Douglas County kindergartners were below the state average in three core areas of learning during assessments that were done in the fall of 2018.
Kindergarten Assessments are performed each fall by the Oregon Department of Education’s Early Learning Division to provide a snapshot of students’ skills in early literacy, early math, and interpersonal and self-regulation skills.
“This assessment helps us measure the strength and capacity of our early learning system and the readiness of our K-12 system to serve each and every child in Oregon,” said Colt Gill, director of ODE, in a press release. “It is not about the readiness of our children. All of our children are ready to learn every day.”
Results for the 2018-19 school year were released in February and showed that statewide, students correctly answered 11.1 out of 16 math questions, scores for approach to learning were 3.6 out of 5 and kindergartners recognized on average 7.7 letter sounds, 14.3 uppercase letters and 11.7 lowercase letters.
“The first few years of a child’s life are a critical time to invest in high quality learning experiences that will continue to pay off throughout their school career,” Miriam Calderon, Oregon’s Early Learning System director, said in a press release. “We know supporting children and families from the start helps them be ready for success when they enter kindergarten, and be on track by third grade.”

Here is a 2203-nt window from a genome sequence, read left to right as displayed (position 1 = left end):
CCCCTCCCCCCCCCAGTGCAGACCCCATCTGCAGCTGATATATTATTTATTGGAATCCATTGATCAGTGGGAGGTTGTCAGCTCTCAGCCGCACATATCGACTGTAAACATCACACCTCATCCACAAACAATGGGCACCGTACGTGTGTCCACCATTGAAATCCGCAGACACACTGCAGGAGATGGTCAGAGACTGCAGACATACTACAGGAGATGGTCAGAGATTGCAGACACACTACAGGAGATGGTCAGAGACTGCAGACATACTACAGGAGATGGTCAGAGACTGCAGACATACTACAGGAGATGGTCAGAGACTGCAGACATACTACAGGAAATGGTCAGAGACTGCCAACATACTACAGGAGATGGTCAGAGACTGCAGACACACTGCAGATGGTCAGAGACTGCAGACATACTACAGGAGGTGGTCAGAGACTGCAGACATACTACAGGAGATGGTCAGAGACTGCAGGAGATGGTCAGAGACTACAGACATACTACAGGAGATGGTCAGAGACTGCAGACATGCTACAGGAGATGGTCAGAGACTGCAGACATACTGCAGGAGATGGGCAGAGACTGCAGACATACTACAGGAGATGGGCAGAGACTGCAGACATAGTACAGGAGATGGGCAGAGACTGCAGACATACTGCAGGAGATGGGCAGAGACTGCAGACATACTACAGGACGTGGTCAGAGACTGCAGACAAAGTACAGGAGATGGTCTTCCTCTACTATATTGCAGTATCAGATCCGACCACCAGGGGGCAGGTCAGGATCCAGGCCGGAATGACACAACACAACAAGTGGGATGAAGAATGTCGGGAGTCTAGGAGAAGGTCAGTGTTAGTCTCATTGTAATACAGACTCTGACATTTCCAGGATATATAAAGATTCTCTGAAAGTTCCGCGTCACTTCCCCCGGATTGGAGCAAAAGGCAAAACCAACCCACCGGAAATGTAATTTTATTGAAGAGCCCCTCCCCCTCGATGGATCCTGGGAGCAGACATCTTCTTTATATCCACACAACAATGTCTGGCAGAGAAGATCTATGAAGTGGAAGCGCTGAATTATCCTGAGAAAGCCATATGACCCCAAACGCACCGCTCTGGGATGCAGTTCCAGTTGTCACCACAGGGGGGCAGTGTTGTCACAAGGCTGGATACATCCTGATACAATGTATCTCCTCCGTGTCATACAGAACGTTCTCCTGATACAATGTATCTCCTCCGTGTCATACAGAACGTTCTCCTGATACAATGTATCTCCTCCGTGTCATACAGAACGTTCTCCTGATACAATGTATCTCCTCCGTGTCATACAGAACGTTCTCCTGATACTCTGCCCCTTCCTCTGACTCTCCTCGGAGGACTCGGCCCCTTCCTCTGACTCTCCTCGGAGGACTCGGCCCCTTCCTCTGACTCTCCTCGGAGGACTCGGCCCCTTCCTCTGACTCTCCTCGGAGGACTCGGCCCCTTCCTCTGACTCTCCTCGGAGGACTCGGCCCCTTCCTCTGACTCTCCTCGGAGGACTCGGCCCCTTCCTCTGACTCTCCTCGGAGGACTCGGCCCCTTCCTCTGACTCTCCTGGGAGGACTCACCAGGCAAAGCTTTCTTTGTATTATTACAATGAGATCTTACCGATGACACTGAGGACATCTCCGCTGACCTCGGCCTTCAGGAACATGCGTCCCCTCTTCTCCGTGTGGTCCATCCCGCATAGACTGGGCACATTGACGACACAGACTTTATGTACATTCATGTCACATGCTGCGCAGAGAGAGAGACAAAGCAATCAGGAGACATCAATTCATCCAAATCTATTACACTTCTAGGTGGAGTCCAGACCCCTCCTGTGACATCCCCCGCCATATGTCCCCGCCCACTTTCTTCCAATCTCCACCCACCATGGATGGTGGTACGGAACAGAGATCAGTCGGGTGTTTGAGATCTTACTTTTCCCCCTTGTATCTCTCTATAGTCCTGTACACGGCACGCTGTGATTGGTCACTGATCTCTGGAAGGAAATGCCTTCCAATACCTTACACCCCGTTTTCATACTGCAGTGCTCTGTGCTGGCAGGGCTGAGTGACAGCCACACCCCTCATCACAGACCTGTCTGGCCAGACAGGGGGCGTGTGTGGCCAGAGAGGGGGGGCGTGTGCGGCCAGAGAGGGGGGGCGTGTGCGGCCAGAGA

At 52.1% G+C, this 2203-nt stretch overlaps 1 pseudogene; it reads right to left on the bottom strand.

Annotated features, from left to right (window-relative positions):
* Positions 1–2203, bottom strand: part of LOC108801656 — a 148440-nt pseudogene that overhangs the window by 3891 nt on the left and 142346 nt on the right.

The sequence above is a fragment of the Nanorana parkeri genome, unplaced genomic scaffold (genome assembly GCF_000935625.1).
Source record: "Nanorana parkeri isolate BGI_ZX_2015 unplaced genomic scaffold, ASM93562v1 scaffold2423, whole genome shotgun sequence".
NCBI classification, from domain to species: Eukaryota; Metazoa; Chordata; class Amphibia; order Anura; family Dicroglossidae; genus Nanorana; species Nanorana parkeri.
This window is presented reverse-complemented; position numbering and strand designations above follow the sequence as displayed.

The report included information on 14 Douglas County school districts and 24 schools. On average in Douglas County students scored a 10.35 in math, 3.3 in approach to learning and recognized 5.56 letter sounds, 9.86 lowercase letters and 12.4 uppercase letters.
While there was not a lot of disparity in approach to learning averages throughout the county, there was a large discrepancy in letter sound recognition. North Douglas Elementary School kindergartners recognized 2.6 of 26 letters by sound, while Yoncalla students had a recognition of 10.6.
Camas Valley School scored highest in the county on letter name recognition. Its students recognized 16.8 uppercase letters and 14.5 lowercase letters, but had a letter sound recognition of 5.
Roseburg Public Schools results fell in line with state averages in approach to learning (3.4) and early math (11.1). In early literacy the Roseburg kindergartners were just below state averages with 13.4 uppercase letter recognition, 10.8 lowercase letter recognition and 6.2 on letter sound recognition.
The new kindergartners at Hucrest Elementary School scored consistently high on the tests, leading in early math, approach to learning and uppercase letter recognition and scoring in the top of lower case letter recognition and letter sound recognition. Melrose Elementary Schools’ kindergartners led in lowercase letters and letter sounds recognition.